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Holiday Safety for Dogs

While the holiday season can be a fun time of year for us, we also need to be thinking about how to keep our canine friends safe. This article explores some common seasonal pet hazards and how to avoid them.

Holiday Decorations

Photo of amaryllis
Potted plants such as amaryllis are toxic to dogs. (Photo by I Do Nothing But Love on Unsplash)

Pine needles – Real Christmas trees have sharp needles; not only can these hurt your dog’s paws, but if eaten they can cause tummy issues, including blockages, or puncture your dog’s tummy or intestines. Hoover up pine needles regularly.

Tree water – Do not let your dog drink the water used to keep your tree looking its best, as the water can be dangerous for dogs to ingest, as is pine bark which can be a choking hazard or cause tummy issues if eaten.

Fire hazards – Keep your dog away from real or fake trees, as well as lit candles, so they do not knock them over, which could scare or injure your dog and be a potential fire hazard. (If you have a little tree, then you could put it out of reach of your dog.)

Glass and tinsel – It is nice to decorate with family and friends but keep decorations out of reach of your pets, especially tinsel and items made of glass.

Toxic plants – Decorating the house with holly and ivy and putting up mistletoe is a holiday tradition for some, but holly, ivy and mistletoe are poisonous to pets. Potted plants such as amaryllis and poinsettia are a festive addition to the home but are also toxic to pets. Keep these plants out of reach of your dogs and cats.

Stressful triggers – If your dog is a rescue, new to your home or a puppy they may be worried by having shimmering, glowing, or fragrant decorations suddenly appear in their home. Give your dog time to get used to new sights and scents, as well as other seasonal stressors. Consider whether or not to purchase electric decorations that move or produce sound; not only could these worry or scare your dog but your dog could also get hurt if they chew the cables.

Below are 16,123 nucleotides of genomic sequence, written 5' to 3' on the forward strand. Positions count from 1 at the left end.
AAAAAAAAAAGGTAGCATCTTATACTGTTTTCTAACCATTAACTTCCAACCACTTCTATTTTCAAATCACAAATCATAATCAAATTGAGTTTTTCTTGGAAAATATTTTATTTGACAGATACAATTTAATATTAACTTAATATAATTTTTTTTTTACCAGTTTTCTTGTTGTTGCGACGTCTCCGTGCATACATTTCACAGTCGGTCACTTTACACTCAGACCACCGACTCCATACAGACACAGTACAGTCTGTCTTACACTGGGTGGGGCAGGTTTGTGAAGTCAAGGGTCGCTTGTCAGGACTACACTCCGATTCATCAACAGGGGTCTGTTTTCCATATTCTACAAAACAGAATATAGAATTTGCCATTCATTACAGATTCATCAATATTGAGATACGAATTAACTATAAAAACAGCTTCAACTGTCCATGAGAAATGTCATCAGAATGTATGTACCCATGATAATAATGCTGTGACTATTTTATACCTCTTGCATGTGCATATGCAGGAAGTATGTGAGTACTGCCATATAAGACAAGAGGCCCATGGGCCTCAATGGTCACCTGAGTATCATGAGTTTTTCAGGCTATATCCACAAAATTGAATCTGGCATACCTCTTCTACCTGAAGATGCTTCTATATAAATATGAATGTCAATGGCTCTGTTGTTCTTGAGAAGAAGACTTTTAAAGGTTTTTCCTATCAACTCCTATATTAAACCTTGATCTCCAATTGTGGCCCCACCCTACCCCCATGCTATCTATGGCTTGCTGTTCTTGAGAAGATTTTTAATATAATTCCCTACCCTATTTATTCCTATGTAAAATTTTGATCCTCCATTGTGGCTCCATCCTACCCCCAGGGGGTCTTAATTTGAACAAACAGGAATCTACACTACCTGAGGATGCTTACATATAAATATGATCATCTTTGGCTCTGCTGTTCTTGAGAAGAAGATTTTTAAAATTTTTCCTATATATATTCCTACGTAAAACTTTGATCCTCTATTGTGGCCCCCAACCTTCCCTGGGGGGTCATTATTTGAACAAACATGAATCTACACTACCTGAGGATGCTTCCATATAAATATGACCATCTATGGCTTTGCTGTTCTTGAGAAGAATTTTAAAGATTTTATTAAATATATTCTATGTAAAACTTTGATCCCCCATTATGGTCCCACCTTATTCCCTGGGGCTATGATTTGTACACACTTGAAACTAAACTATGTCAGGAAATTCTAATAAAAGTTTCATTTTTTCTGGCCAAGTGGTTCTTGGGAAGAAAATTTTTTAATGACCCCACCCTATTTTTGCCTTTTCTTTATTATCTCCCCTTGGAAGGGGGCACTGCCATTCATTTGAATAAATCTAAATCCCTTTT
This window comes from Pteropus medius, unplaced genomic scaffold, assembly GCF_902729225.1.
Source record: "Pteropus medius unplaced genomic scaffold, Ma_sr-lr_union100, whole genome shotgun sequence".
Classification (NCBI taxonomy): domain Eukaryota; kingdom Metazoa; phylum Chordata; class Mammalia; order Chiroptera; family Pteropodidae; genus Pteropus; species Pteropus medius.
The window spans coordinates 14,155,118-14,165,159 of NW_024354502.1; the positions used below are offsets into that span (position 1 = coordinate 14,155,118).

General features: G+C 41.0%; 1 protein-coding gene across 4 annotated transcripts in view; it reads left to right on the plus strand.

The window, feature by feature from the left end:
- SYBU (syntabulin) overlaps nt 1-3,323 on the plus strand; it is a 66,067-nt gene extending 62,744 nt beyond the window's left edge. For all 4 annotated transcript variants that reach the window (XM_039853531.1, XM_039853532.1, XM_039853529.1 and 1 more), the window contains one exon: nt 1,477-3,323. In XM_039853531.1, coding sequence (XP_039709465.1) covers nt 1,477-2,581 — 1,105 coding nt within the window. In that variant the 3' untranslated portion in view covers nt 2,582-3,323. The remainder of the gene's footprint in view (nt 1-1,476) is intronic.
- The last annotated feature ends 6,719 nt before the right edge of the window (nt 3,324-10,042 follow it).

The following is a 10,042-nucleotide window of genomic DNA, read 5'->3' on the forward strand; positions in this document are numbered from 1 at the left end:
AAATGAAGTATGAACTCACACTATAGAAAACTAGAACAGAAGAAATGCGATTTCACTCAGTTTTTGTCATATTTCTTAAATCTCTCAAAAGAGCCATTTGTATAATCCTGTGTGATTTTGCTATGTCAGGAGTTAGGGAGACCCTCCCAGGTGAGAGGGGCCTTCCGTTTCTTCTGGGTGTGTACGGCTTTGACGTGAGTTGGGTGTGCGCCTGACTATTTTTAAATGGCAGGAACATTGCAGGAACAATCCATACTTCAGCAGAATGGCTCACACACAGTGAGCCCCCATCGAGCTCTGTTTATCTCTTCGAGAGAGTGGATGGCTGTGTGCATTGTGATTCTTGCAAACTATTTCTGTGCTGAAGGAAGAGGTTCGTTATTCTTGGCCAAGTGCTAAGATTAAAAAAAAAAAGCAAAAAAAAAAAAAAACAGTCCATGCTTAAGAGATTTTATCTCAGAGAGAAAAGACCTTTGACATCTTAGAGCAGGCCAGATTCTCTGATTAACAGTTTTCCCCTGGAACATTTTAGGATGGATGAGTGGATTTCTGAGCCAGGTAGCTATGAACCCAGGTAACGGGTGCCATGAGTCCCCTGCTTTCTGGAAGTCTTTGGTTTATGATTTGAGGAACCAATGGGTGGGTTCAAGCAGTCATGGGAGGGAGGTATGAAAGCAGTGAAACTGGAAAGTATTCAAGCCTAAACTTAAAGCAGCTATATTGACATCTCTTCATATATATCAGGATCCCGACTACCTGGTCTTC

Bring Us a Figgy Pudding

Dangerous holiday food items include:

  • Turkey (avoid cooked bones, dark meat and skin) – Turkey skin and the dark meat are high in fat. Additionally, turkey skin is hard to digest. Cooked bones can splinter causing internal damage if they are eaten by your dog.
  • Figgy pudding, fruit cake and mince pies– Beware of any festive delights that contain dried fruit such as raisins, as these are dried grapes, which are toxic to dogs.
  • Onions and garlic contain substances that are toxic to dogs.
  • Chocolate
  • Many sweets and nuts
  • Alcohol – Any alcohol is dangerous for dogs.

Keep these festive foods out of reach of your pets. It is important to reach out to your vet and/ or poison control for assistance if you suspect your dog has gotten into any of these holiday dangers.

Enjoy the festivities and keep your canine friends safe too!

About the Author

The author, Caroline Ward pictured with one dog on her lap and one sitting next to her on the couch
Photo provided by Caroline Ward

Caroline Ward is a UK based dog trainer and managing director of her own business FITdogs Club, which was born in 2016. She has gained her IABTC instructor and IABTC Clicker and target (levels 1-3). Caroline attended several workshops in puppy training, life skills and cognition, including the Dog’s Mind and Social Learning in Puppies with Claudia Fugazza (2019) and most recently Chirag Patel’s online puppy training workshop (2023). 

Caroline is a committee member of the Pet Professional Guild (canine division). She loves helping puppies and dogs create a bond through play, fun and training, with a special interest in canine cognition and how dogs feel, which is something she would like to develop in the future.


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